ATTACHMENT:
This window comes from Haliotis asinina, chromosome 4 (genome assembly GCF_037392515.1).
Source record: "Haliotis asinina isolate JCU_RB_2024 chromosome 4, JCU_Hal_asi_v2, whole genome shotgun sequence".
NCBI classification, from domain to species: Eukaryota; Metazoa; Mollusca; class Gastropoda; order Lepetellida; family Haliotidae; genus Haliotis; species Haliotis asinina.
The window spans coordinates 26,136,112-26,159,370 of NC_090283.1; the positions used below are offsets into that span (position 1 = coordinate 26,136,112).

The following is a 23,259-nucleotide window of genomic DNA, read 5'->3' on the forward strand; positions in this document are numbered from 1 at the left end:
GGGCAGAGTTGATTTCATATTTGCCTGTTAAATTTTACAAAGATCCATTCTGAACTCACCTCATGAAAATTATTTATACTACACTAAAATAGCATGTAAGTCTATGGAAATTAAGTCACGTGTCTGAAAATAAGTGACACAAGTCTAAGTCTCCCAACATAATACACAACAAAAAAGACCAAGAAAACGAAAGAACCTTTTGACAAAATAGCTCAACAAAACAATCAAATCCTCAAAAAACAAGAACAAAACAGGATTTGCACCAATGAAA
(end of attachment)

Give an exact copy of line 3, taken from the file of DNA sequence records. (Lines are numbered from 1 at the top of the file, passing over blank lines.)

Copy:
NCBI classification, from domain to species: Eukaryota; Metazoa; Mollusca; class Gastropoda; order Lepetellida; family Haliotidae; genus Haliotis; species Haliotis asinina.